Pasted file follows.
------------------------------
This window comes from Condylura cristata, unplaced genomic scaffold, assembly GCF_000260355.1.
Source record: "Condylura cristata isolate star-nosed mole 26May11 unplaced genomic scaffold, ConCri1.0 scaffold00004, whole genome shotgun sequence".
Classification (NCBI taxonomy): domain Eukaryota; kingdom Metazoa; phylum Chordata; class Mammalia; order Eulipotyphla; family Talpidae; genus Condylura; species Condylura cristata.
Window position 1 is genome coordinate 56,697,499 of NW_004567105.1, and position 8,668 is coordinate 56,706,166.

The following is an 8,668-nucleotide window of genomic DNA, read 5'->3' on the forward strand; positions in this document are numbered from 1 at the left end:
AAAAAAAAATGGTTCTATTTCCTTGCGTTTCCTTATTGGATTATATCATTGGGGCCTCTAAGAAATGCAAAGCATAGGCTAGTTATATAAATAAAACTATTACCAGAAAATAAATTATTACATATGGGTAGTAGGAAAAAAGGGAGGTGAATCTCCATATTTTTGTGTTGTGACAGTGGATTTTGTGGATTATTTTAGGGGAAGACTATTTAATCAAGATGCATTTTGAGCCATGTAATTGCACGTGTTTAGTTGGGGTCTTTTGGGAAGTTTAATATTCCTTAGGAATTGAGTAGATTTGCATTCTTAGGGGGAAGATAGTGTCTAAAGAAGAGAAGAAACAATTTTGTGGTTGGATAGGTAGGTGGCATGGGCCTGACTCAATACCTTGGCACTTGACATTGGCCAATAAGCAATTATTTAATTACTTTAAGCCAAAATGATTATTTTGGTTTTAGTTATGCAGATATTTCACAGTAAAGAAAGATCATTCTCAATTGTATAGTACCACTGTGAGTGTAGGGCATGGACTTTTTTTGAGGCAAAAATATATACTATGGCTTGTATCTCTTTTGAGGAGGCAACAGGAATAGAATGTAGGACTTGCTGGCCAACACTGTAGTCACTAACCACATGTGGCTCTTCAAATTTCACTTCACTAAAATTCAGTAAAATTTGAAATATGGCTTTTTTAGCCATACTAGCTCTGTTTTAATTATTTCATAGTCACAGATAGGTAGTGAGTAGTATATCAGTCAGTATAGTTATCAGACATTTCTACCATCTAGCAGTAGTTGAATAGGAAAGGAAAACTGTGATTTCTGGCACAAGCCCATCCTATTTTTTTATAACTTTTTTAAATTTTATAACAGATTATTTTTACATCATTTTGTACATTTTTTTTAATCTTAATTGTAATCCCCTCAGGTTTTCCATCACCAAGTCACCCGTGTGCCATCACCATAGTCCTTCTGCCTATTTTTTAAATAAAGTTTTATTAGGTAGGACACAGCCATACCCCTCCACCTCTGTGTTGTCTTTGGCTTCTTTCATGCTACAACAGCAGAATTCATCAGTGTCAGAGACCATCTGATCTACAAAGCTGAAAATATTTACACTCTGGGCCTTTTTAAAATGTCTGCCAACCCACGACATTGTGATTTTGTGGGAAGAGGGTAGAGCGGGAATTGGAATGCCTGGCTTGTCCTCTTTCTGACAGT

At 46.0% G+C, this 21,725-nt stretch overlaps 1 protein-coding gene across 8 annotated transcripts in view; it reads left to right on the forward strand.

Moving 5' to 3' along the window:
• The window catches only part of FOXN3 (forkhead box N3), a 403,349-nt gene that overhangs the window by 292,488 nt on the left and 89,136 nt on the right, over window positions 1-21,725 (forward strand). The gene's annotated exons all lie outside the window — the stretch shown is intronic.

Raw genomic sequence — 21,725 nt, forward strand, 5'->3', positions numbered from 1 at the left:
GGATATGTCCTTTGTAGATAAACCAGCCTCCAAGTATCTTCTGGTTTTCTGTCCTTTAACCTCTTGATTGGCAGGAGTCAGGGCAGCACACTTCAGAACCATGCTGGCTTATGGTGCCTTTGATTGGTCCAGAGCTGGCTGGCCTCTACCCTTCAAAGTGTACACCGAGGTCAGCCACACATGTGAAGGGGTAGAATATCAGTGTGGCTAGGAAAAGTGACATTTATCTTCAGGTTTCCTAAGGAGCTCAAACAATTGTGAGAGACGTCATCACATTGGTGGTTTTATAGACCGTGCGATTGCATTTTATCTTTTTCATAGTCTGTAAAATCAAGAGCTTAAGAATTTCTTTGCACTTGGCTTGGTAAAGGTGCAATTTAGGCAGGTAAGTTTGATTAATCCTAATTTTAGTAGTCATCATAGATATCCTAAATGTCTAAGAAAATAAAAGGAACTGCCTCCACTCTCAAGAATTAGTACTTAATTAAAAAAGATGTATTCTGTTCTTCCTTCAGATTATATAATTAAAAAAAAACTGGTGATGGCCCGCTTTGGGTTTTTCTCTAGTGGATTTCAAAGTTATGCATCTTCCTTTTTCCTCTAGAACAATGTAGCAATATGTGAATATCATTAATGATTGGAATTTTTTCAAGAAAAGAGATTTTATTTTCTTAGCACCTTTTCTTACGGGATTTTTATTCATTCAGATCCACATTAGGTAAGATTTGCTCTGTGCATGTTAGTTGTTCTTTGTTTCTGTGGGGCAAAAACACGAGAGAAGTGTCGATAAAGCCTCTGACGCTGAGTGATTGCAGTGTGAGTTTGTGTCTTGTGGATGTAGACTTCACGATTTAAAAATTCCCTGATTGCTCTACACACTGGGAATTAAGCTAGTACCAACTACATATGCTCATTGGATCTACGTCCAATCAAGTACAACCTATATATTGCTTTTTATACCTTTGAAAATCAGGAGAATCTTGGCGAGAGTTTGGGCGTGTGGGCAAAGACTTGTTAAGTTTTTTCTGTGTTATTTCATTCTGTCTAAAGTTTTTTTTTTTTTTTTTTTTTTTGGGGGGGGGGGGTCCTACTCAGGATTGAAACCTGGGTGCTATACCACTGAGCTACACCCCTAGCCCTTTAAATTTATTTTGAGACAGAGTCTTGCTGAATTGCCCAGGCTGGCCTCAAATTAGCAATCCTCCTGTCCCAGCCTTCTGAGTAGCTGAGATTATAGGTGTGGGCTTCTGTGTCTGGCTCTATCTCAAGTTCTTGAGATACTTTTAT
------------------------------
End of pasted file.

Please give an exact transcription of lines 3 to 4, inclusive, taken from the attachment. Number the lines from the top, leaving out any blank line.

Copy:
Classification (NCBI taxonomy): domain Eukaryota; kingdom Metazoa; phylum Chordata; class Mammalia; order Eulipotyphla; family Talpidae; genus Condylura; species Condylura cristata.
Window position 1 is genome coordinate 56,697,499 of NW_004567105.1, and position 8,668 is coordinate 56,706,166.